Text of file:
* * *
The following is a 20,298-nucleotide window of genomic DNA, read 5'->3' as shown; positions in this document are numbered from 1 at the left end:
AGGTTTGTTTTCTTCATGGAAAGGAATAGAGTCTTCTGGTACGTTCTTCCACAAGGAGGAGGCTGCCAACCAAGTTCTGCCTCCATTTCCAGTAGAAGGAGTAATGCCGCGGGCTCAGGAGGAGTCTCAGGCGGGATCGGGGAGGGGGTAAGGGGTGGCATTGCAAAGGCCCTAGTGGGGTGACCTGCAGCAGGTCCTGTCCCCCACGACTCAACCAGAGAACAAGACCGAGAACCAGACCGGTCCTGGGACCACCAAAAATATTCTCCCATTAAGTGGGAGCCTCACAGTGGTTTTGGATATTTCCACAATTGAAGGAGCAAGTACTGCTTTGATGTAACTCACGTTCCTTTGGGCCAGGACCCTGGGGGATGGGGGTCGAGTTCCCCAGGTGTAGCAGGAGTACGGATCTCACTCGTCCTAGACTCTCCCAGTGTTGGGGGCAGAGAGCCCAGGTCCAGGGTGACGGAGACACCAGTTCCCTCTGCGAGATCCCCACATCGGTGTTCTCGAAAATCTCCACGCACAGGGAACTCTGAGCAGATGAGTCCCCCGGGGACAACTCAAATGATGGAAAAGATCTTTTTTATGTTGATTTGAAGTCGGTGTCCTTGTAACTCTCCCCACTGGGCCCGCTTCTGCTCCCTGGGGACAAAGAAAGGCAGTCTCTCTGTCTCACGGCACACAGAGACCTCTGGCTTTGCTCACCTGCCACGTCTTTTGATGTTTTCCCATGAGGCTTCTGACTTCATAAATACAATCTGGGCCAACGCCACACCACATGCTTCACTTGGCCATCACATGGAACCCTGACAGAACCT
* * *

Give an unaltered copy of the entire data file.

The following is a 20,298-nucleotide window of genomic DNA, read 5'->3' as shown; positions in this document are numbered from 1 at the left end:
AGGTTTGTTTTCTTCATGGAAAGGAATAGAGTCTTCTGGTACGTTCTTCCACAAGGAGGAGGCTGCCAACCAAGTTCTGCCTCCATTTCCAGTAGAAGGAGTAATGCCGCGGGCTCAGGAGGAGTCTCAGGCGGGATCGGGGAGGGGGTAAGGGGTGGCATTGCAAAGGCCCTAGTGGGGTGACCTGCAGCAGGTCCTGTCCCCCACGACTCAACCAGAGAACAAGACCGAGAACCAGACCGGTCCTGGGACCACCAAAAATATTCTCCCATTAAGTGGGAGCCTCACAGTGGTTTTGGATATTTCCACAATTGAAGGAGCAAGTACTGCTTTGATGTAACTCACGTTCCTTTGGGCCAGGACCCTGGGGGATGGGGGTCGAGTTCCCCAGGTGTAGCAGGAGTACGGATCTCACTCGTCCTAGACTCTCCCAGTGTTGGGGGCAGAGAGCCCAGGTCCAGGGTGACGGAGACACCAGTTCCCTCTGCGAGATCCCCACATCGGTGTTCTCGAAAATCTCCACGCACAGGGAACTCTGAGCAGATGAGTCCCCCGGGGACAACTCAAATGATGGAAAAGATCTTTTTTATGTTGATTTGAAGTCGGTGTCCTTGTAACTCTCCCCACTGGGCCCGCTTCTGCTCCCTGGGGACAAAGAAAGGCAGTCTCTCTGTCTCACGGCACACAGAGACCTCTGGCTTTGCTCACCTGCCACGTCTTTTGATGTTTTCCCATGAGGCTTCTGACTTCATAAATACAATCTGGGCCAACGCCACACCACATGCTTCACTTGGCCATCACATGGAACCCTGACAGAACCT